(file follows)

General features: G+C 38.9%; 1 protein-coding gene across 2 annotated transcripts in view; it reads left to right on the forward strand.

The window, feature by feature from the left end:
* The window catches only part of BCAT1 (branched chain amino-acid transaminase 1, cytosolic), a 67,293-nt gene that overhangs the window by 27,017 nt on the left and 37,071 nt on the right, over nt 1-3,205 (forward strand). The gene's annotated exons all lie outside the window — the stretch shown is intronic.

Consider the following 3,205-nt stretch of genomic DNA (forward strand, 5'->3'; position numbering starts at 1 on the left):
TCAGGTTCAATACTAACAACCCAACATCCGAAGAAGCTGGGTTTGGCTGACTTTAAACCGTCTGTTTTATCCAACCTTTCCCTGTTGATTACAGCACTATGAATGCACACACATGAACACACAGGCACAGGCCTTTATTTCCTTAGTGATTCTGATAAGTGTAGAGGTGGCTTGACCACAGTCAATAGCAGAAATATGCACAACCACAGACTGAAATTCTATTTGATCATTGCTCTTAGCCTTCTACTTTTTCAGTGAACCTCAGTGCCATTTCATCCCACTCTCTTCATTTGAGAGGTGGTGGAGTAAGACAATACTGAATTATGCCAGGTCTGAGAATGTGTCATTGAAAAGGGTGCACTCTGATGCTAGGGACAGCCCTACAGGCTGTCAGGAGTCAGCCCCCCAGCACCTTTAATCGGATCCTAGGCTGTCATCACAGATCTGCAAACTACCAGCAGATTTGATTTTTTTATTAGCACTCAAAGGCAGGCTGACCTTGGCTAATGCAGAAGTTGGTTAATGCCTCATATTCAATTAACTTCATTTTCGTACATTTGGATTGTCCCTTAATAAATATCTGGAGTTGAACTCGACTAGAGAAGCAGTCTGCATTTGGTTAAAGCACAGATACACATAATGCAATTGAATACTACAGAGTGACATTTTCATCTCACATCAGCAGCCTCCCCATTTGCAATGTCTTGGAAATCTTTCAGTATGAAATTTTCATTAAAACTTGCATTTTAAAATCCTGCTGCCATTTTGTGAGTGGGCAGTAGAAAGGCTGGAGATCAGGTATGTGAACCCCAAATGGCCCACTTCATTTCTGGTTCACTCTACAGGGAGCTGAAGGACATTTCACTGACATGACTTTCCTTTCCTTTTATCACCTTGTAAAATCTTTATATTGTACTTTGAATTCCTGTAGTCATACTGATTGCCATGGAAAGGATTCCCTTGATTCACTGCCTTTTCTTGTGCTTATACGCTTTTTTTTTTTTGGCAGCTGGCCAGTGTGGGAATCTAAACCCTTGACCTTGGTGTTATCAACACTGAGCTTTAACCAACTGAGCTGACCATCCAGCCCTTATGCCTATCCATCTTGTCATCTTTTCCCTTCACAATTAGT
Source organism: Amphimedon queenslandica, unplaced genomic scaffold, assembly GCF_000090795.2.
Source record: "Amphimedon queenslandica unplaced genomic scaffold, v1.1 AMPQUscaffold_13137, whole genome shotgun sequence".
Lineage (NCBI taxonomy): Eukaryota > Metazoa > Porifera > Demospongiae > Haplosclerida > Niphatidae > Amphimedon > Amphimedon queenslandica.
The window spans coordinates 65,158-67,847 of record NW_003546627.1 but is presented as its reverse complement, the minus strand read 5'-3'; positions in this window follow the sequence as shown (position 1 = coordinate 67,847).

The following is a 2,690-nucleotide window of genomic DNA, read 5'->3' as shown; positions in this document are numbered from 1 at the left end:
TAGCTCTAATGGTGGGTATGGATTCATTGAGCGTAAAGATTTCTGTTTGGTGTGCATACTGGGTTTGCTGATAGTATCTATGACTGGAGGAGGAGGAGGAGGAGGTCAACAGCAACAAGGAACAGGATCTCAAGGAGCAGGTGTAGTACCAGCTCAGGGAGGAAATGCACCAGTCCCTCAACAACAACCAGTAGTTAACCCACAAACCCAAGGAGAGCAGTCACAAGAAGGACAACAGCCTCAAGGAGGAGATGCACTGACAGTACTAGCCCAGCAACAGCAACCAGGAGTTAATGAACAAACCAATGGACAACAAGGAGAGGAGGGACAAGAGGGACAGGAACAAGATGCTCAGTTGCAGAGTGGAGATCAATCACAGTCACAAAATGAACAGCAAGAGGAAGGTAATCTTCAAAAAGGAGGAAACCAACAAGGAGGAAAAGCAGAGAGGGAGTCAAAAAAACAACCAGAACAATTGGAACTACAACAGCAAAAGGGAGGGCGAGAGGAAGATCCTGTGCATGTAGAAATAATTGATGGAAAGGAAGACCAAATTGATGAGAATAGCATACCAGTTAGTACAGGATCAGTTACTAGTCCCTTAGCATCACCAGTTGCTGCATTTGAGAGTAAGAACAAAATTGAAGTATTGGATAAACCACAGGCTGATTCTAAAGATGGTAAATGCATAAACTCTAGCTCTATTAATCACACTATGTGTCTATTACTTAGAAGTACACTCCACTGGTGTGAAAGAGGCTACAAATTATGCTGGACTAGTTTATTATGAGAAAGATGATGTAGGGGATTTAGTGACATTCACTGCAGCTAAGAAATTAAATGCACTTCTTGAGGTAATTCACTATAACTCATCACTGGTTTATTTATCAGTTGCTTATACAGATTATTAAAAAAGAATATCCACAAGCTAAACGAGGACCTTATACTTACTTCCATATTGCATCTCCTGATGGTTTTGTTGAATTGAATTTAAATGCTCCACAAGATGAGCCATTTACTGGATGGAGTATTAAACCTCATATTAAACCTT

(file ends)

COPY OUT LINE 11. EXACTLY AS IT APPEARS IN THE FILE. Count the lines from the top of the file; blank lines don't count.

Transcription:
TAGCTCTAATGGTGGGTATGGATTCATTGAGCGTAAAGATTTCTGTTTGGTGTGCATACTGGGTTTGCTGATAGTATCTATGACTGGAGGAGGAGGAGGAGGAGGTCAACAGCAACAAGGAACAGGATCTCAAGGAGCAGGTGTAGTACCAGCTCAGGGAGGAAATGCACCAGTCCCTCAACAACAACCAGTAGTTAACCCACAAACCCAAGGAGAGCAGTCACAAGAAGGACAACAGCCTCAAGGAGGAGATGCACTGACAGTACTAGCCCAGCAACAGCAACCAGGAGTTAATGAACAAACCAATGGACAACAAGGAGAGGAGGGACAAGAGGGACAGGAACAAGATGCTCAGTTGCAGAGTGGAGATCAATCACAGTCACAAAATGAACAGCAAGAGGAAGGTAATCTTCAAAAAGGAGGAAACCAACAAGGAGGAAAAGCAGAGAGGGAGTCAAAAAAACAACCAGAACAATTGGAACTACAACAGCAAAAGGGAGGGCGAGAGGAAGATCCTGTGCATGTAGAAATAATTGATGGAAAGGAAGACCAAATTGATGAGAATAGCATACCAGTTAGTACAGGATCAGTTACTAGTCCCTTAGCATCACCAGTTGCTGCATTTGAGAGTAAGAACAAAATTGAAGTATTGGATAAACCACAGGCTGATTCTAAAGATGGTAAATGCATAAACTCTAGCTCTATTAATCACACTATGTGTCTATTACTTAGAAGTACACTCCACTGGTGTGAAAGAGGCTACAAATTATGCTGGACTAGTTTATTATGAGAAAGATGATGTAGGGGATTTAGTGACATTCACTGCAGCTAAGAAATTAAATGCACTTCTTGAGGTAATTCACTATAACTCATCACTGGTTTATTTATCAGTTGCTTATACAGATTATTAAAAAAGAATATCCACAAGCTAAACGAGGACCTTATACTTACTTCCATATTGCATCTCCTGATGGTTTTGTTGAATTGAATTTAAATGCTCCACAAGATGAGCCATTTACTGGATGGAGTATTAAACCTCATATTAAACCTT